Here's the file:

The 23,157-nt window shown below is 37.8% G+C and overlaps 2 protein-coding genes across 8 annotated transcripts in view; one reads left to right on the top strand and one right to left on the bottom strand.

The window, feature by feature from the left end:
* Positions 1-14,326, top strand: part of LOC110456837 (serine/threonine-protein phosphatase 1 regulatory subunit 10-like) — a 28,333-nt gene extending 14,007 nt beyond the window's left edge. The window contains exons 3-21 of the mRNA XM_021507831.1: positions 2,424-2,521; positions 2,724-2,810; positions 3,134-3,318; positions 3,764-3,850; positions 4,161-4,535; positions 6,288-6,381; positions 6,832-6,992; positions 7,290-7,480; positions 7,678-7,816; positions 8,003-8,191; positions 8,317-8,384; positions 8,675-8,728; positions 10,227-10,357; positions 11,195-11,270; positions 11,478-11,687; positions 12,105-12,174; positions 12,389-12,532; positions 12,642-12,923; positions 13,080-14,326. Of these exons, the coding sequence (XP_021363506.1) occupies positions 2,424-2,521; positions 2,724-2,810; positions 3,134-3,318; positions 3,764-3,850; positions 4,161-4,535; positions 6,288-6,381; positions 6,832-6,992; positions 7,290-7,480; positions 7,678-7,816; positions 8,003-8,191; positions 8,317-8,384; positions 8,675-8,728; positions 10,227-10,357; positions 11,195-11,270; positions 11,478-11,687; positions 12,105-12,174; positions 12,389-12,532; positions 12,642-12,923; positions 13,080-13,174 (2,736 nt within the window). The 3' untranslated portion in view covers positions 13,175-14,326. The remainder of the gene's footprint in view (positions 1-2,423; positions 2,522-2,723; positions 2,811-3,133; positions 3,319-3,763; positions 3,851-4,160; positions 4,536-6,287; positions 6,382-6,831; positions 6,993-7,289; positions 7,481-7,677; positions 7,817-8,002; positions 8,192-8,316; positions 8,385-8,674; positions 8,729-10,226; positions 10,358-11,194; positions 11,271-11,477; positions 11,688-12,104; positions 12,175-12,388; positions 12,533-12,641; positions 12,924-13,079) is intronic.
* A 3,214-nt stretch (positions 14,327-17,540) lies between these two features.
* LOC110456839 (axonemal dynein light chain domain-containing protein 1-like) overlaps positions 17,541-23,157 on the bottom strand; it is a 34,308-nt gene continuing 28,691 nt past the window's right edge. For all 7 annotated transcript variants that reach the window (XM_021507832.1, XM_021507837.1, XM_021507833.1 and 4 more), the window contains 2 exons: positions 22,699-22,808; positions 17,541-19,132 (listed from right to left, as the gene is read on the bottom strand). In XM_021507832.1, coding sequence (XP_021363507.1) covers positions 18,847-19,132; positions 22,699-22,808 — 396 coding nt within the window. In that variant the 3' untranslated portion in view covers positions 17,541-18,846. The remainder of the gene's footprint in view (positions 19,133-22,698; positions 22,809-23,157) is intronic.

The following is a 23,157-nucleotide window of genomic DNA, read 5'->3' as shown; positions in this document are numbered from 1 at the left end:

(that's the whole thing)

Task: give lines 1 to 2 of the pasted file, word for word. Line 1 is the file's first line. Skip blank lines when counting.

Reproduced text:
The 23,157-nt window shown below is 37.8% G+C and overlaps 2 protein-coding genes across 8 annotated transcripts in view; one reads left to right on the top strand and one right to left on the bottom strand.

The window, feature by feature from the left end: